I’ve a confession to make – I’m one of those who’ve never played Minecraft.  We do exist, at least according to my very informal Twitter poll.  So apologies to those wanting many comparisons, as I’m mainly going off videos.  On its own merits though, Battleminer is a great game!

The open-world setup allows for two distinct modes of gameplay.  Creative mode focuses on building, and I’ll touch on it shortly.  Survival mode meanwhile is a tense affair that has you trying to rescue survivors from mutant, radioactive ants!  Once freed, survivors share resources and educate you in crafting new, helpful items.

The fighting has a risk/reward element.  The danger of close combat is dying with an equipped weapon in hand, which will then be lost.  A bonus however is that it’s much easier hitting targets and collecting materials from the variety off fallen ants.  It won’t be long until simple bullets no longer do in eliminating them, and you’ll need armor-piercing, grenades, or other weapons.  And the early strategy of picking ants off from distances weakens once they begin firing projectiles and charging you!  Ants also wander about at night to distract and make you waste precious supplies, but they’re primarily clustered near survivors.   Rescuing survivors can be challenging, but not for the controls …

Though not perfect, control is comfortable and intuitive.  First person games on 3DS make me hesitant, but moving the analog stick while panning your sights with the buttons feels natural and works well.  The touchscreen control however could use some tweaks.  Having to drag inventory icons to the backpack just to identify them seems a needless step – why does a simple tap not suffice?  Considering how many types of sepia tone blocks there are, you’ll probably be doing this with some frequency.  For whatever reasons certain materials aren’t identified when you line up to mine them either – why the inconsistencies?  Lastly, the menu icons themselves are a bit tiny so I suggest playing on an XL if possible.  Nevertheless mining materials to build and craft is both fun and challenging.  You can get in a pickle by exhausting resources so planning ahead is necessary.   As durability ratings of items drop you’ll need to prioritize and show caution with rarer materials.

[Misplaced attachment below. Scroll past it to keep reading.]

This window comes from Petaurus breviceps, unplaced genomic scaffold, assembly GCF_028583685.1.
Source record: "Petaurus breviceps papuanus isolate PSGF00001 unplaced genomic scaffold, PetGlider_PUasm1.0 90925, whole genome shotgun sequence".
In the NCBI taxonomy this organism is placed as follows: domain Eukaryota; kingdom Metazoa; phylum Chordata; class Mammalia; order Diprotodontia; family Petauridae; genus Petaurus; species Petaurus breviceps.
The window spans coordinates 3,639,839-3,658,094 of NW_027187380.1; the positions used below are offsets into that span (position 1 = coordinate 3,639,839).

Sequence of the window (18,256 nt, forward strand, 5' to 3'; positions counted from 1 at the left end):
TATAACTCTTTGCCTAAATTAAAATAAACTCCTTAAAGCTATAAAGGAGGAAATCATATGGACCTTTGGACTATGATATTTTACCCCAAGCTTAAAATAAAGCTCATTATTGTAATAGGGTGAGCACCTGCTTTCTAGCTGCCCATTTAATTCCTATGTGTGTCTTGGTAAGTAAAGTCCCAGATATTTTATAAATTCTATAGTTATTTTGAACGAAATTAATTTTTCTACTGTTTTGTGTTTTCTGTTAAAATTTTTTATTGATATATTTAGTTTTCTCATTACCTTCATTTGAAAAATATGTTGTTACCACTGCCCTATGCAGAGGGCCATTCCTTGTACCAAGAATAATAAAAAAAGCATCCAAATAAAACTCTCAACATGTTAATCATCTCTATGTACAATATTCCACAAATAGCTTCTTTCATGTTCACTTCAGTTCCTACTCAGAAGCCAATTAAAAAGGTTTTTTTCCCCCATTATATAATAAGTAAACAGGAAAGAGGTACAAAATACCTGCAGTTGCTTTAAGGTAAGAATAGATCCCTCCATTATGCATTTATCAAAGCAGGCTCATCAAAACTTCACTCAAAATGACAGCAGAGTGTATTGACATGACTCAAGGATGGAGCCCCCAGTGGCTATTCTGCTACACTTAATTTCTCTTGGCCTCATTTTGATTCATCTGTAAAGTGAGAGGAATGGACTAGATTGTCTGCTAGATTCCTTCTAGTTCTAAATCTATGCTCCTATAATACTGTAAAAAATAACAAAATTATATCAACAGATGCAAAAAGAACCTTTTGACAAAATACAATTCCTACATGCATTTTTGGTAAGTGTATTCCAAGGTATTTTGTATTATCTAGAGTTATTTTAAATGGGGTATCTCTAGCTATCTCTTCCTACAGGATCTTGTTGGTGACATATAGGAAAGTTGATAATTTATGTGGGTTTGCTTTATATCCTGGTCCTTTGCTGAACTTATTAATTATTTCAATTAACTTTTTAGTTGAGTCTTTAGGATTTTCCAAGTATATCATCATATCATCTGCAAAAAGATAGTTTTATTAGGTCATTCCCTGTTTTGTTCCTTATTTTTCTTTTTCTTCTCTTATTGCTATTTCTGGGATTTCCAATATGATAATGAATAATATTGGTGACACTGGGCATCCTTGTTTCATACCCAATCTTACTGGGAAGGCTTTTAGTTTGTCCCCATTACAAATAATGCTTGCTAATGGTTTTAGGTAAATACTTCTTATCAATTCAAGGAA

Creative mode took a backseat to my play time compared with Survival, yet I could still see the appeal.  Feature wise there’s obviously less in this budget download compared to Minecraft’s many versions, but what is here is good.  The ease of use and unlimited supplies mean it’s as enjoyable as you’ll want it to be.  Even just running around and exploring is entertaining.  For me it was a fun break, one I plan to spend more time with in coming months.

Visually this is what I’d expect from a Minecraft inspired game.  The proven art style’s beauty is in its simplistic nature.  The open world is infinite, yet it’s smooth moving with little draw-in.  There’s some good texture work, cool time cycles, and solid variations in ant designs.  Sound wise you have ant squeaks, environmental sound effects, and your own footsteps.  Atmospheric music featuring beautiful piano arrangements is a real asset!  Dramatic when under attack (with accompanying drums), soothing in the down times, and appropriately nonexistent on occasion, it’s just a really great soundtrack.  I confess to letting Battleminer run at times solely to hear the music.  How about adding a music player option?

The early screenshots and footage showed potential, and refreshingly it’s lived up to it – Battleminer is lots of fun!  There are some minor flaws (and no multiplayer as of yet) but nothing to stop me recommending this game.  Creative personalities will have much to entertain here.  For newbie’s like myself, Battleminer can help you see what all the Minecraft fuss is about.  Cube Creator 3D and UCraft will follow in coming months, but Battleminer has set the foundation for Nintendo gamers.